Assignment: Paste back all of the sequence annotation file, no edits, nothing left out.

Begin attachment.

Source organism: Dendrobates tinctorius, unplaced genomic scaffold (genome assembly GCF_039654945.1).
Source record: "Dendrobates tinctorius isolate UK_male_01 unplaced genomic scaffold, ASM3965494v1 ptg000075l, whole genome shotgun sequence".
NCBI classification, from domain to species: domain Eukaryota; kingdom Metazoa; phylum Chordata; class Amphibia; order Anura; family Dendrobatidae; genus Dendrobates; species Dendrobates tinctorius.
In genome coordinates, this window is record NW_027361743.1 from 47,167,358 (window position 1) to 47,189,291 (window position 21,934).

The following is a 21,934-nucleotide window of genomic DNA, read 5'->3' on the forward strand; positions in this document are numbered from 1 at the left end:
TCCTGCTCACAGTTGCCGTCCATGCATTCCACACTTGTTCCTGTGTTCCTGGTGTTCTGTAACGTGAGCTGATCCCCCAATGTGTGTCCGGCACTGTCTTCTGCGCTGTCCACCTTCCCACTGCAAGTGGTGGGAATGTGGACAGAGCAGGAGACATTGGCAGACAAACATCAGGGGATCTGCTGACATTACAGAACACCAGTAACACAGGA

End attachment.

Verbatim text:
Source organism: Dendrobates tinctorius, unplaced genomic scaffold (genome assembly GCF_039654945.1).
Source record: "Dendrobates tinctorius isolate UK_male_01 unplaced genomic scaffold, ASM3965494v1 ptg000075l, whole genome shotgun sequence".
NCBI classification, from domain to species: domain Eukaryota; kingdom Metazoa; phylum Chordata; class Amphibia; order Anura; family Dendrobatidae; genus Dendrobates; species Dendrobates tinctorius.
In genome coordinates, this window is record NW_027361743.1 from 47,167,358 (window position 1) to 47,189,291 (window position 21,934).

The following is a 21,934-nucleotide window of genomic DNA, read 5'->3' on the forward strand; positions in this document are numbered from 1 at the left end:
TCCTGCTCACAGTTGCCGTCCATGCATTCCACACTTGTTCCTGTGTTCCTGGTGTTCTGTAACGTGAGCTGATCCCCCAATGTGTGTCCGGCACTGTCTTCTGCGCTGTCCACCTTCCCACTGCAAGTGGTGGGAATGTGGACAGAGCAGGAGACATTGGCAGACAAACATCAGGGGATCTGCTGACATTACAGAACACCAGTAACACAGGA